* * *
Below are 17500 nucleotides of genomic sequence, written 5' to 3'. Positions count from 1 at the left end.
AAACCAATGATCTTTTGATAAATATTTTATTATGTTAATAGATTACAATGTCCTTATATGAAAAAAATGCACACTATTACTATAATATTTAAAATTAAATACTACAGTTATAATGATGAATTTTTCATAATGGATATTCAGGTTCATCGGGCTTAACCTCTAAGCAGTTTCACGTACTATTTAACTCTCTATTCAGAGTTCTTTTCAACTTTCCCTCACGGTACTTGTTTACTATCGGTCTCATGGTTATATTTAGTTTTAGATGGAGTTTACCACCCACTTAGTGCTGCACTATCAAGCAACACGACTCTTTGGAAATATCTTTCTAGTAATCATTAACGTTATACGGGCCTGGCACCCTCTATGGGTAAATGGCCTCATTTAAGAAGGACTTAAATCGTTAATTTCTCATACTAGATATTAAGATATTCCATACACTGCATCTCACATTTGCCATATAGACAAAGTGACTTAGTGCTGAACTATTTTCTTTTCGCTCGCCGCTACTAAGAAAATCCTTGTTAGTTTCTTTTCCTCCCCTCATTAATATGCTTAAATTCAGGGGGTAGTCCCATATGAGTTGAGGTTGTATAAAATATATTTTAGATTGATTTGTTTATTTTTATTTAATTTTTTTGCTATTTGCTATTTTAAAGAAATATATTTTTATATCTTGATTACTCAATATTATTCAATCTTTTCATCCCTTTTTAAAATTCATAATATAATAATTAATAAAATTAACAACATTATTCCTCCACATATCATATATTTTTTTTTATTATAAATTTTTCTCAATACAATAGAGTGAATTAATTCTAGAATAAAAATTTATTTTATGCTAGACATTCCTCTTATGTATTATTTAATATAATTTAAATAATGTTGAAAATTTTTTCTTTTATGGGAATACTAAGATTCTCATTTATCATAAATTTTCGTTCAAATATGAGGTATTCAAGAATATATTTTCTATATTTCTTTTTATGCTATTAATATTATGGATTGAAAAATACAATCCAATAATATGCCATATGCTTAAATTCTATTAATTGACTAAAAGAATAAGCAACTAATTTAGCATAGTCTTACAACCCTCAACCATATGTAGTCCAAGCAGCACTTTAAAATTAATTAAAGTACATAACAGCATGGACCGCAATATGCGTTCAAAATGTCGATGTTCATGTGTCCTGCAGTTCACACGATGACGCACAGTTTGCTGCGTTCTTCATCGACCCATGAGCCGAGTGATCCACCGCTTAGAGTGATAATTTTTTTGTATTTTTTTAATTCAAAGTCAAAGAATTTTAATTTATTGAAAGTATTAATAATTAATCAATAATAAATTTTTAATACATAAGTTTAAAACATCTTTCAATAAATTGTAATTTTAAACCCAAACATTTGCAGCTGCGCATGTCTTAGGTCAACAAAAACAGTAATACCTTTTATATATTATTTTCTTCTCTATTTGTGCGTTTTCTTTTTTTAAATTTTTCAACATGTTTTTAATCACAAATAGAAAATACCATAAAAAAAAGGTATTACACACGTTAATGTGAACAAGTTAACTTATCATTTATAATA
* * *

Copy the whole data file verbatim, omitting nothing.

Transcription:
Below are 17500 nucleotides of genomic sequence, written 5' to 3'. Positions count from 1 at the left end.
AAACCAATGATCTTTTGATAAATATTTTATTATGTTAATAGATTACAATGTCCTTATATGAAAAAAATGCACACTATTACTATAATATTTAAAATTAAATACTACAGTTATAATGATGAATTTTTCATAATGGATATTCAGGTTCATCGGGCTTAACCTCTAAGCAGTTTCACGTACTATTTAACTCTCTATTCAGAGTTCTTTTCAACTTTCCCTCACGGTACTTGTTTACTATCGGTCTCATGGTTATATTTAGTTTTAGATGGAGTTTACCACCCACTTAGTGCTGCACTATCAAGCAACACGACTCTTTGGAAATATCTTTCTAGTAATCATTAACGTTATACGGGCCTGGCACCCTCTATGGGTAAATGGCCTCATTTAAGAAGGACTTAAATCGTTAATTTCTCATACTAGATATTAAGATATTCCATACACTGCATCTCACATTTGCCATATAGACAAAGTGACTTAGTGCTGAACTATTTTCTTTTCGCTCGCCGCTACTAAGAAAATCCTTGTTAGTTTCTTTTCCTCCCCTCATTAATATGCTTAAATTCAGGGGGTAGTCCCATATGAGTTGAGGTTGTATAAAATATATTTTAGATTGATTTGTTTATTTTTATTTAATTTTTTTGCTATTTGCTATTTTAAAGAAATATATTTTTATATCTTGATTACTCAATATTATTCAATCTTTTCATCCCTTTTTAAAATTCATAATATAATAATTAATAAAATTAACAACATTATTCCTCCACATATCATATATTTTTTTTTATTATAAATTTTTCTCAATACAATAGAGTGAATTAATTCTAGAATAAAAATTTATTTTATGCTAGACATTCCTCTTATGTATTATTTAATATAATTTAAATAATGTTGAAAATTTTTTCTTTTATGGGAATACTAAGATTCTCATTTATCATAAATTTTCGTTCAAATATGAGGTATTCAAGAATATATTTTCTATATTTCTTTTTATGCTATTAATATTATGGATTGAAAAATACAATCCAATAATATGCCATATGCTTAAATTCTATTAATTGACTAAAAGAATAAGCAACTAATTTAGCATAGTCTTACAACCCTCAACCATATGTAGTCCAAGCAGCACTTTAAAATTAATTAAAGTACATAACAGCATGGACCGCAATATGCGTTCAAAATGTCGATGTTCATGTGTCCTGCAGTTCACACGATGACGCACAGTTTGCTGCGTTCTTCATCGACCCATGAGCCGAGTGATCCACCGCTTAGAGTGATAATTTTTTTGTATTTTTTTAATTCAAAGTCAAAGAATTTTAATTTATTGAAAGTATTAATAATTAATCAATAATAAATTTTTAATACATAAGTTTAAAACATCTTTCAATAAATTGTAATTTTAAACCCAAACATTTGCAGCTGCGCATGTCTTAGGTCAACAAAAACAGTAATACCTTTTATATATTATTTTCTTCTCTATTTGTGCGTTTTCTTTTTTTAAATTTTTCAACATGTTTTTAATCACAAATAGAAAATACCATAAAAAAAAGGTATTACACACGTTAATGTGAACAAGTTAACTTATCATTTATAATA